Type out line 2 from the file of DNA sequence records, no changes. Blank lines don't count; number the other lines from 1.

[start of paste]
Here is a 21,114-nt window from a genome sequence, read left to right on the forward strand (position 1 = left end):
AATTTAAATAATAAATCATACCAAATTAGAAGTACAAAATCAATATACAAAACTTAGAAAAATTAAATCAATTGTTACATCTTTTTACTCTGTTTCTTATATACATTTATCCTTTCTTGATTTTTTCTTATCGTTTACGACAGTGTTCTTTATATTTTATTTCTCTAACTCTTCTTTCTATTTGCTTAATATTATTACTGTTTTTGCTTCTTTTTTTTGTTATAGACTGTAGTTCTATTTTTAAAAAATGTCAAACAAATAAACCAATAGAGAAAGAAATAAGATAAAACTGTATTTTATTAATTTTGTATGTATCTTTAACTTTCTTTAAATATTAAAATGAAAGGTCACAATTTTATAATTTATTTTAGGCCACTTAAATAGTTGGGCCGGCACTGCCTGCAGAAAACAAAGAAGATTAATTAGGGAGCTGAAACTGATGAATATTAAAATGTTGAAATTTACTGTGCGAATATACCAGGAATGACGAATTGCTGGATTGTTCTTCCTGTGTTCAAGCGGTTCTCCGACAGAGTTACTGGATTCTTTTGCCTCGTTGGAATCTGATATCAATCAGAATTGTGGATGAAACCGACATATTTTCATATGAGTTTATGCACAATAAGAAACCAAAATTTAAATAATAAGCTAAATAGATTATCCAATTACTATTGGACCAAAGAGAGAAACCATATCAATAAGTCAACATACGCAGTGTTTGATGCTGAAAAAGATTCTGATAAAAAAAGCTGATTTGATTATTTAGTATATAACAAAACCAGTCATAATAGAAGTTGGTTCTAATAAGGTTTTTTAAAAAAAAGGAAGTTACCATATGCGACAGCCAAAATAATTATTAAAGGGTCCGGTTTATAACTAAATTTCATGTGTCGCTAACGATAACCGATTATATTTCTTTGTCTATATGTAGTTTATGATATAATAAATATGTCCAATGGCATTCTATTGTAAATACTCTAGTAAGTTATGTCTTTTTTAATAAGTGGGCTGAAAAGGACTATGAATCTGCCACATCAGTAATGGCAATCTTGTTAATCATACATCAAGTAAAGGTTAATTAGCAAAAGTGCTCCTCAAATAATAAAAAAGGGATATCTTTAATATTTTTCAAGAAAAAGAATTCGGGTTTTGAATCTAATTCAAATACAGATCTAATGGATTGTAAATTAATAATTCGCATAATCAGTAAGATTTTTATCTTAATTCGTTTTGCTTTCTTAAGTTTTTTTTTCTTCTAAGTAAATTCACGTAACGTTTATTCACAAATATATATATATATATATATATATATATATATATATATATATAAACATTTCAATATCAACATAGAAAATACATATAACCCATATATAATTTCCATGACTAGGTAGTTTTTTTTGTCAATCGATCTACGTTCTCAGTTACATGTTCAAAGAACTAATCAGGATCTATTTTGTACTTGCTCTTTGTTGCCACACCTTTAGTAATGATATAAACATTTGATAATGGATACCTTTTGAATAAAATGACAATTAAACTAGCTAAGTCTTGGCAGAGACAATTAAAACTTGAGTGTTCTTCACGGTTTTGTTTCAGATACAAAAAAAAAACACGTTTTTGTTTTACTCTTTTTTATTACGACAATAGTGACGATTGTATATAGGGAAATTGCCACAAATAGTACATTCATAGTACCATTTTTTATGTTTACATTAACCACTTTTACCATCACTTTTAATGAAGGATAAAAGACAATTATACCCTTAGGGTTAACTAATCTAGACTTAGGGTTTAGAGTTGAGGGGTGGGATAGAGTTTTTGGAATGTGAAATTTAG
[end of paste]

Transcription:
AATTTAAATAATAAATCATACCAAATTAGAAGTACAAAATCAATATACAAAACTTAGAAAAATTAAATCAATTGTTACATCTTTTTACTCTGTTTCTTATATACATTTATCCTTTCTTGATTTTTTCTTATCGTTTACGACAGTGTTCTTTATATTTTATTTCTCTAACTCTTCTTTCTATTTGCTTAATATTATTACTGTTTTTGCTTCTTTTTTTTGTTATAGACTGTAGTTCTATTTTTAAAAAATGTCAAACAAATAAACCAATAGAGAAAGAAATAAGATAAAACTGTATTTTATTAATTTTGTATGTATCTTTAACTTTCTTTAAATATTAAAATGAAAGGTCACAATTTTATAATTTATTTTAGGCCACTTAAATAGTTGGGCCGGCACTGCCTGCAGAAAACAAAGAAGATTAATTAGGGAGCTGAAACTGATGAATATTAAAATGTTGAAATTTACTGTGCGAATATACCAGGAATGACGAATTGCTGGATTGTTCTTCCTGTGTTCAAGCGGTTCTCCGACAGAGTTACTGGATTCTTTTGCCTCGTTGGAATCTGATATCAATCAGAATTGTGGATGAAACCGACATATTTTCATATGAGTTTATGCACAATAAGAAACCAAAATTTAAATAATAAGCTAAATAGATTATCCAATTACTATTGGACCAAAGAGAGAAACCATATCAATAAGTCAACATACGCAGTGTTTGATGCTGAAAAAGATTCTGATAAAAAAAGCTGATTTGATTATTTAGTATATAACAAAACCAGTCATAATAGAAGTTGGTTCTAATAAGGTTTTTTAAAAAAAAGGAAGTTACCATATGCGACAGCCAAAATAATTATTAAAGGGTCCGGTTTATAACTAAATTTCATGTGTCGCTAACGATAACCGATTATATTTCTTTGTCTATATGTAGTTTATGATATAATAAATATGTCCAATGGCATTCTATTGTAAATACTCTAGTAAGTTATGTCTTTTTTAATAAGTGGGCTGAAAAGGACTATGAATCTGCCACATCAGTAATGGCAATCTTGTTAATCATACATCAAGTAAAGGTTAATTAGCAAAAGTGCTCCTCAAATAATAAAAAAGGGATATCTTTAATATTTTTCAAGAAAAAGAATTCGGGTTTTGAATCTAATTCAAATACAGATCTAATGGATTGTAAATTAATAATTCGCATAATCAGTAAGATTTTTATCTTAATTCGTTTTGCTTTCTTAAGTTTTTTTTTCTTCTAAGTAAATTCACGTAACGTTTATTCACAAATATATATATATATATATATATATATATATATATATATATATAAACATTTCAATATCAACATAGAAAATACATATAACCCATATATAATTTCCATGACTAGGTAGTTTTTTTTGTCAATCGATCTACGTTCTCAGTTACATGTTCAAAGAACTAATCAGGATCTATTTTGTACTTGCTCTTTGTTGCCACACCTTTAGTAATGATATAAACATTTGATAATGGATACCTTTTGAATAAAATGACAATTAAACTAGCTAAGTCTTGGCAGAGACAATTAAAACTTGAGTGTTCTTCACGGTTTTGTTTCAGATACAAAAAAAAAACACGTTTTTGTTTTACTCTTTTTTATTACGACAATAGTGACGATTGTATATAGGGAAATTGCCACAAATAGTACATTCATAGTACCATTTTTTATGTTTACATTAACCACTTTTACCATCACTTTTAATGAAGGATAAAAGACAATTATACCCTTAGGGTTAACTAATCTAGACTTAGGGTTTAGAGTTGAGGGGTGGGATAGAGTTTTTGGAATGTGAAATTTAG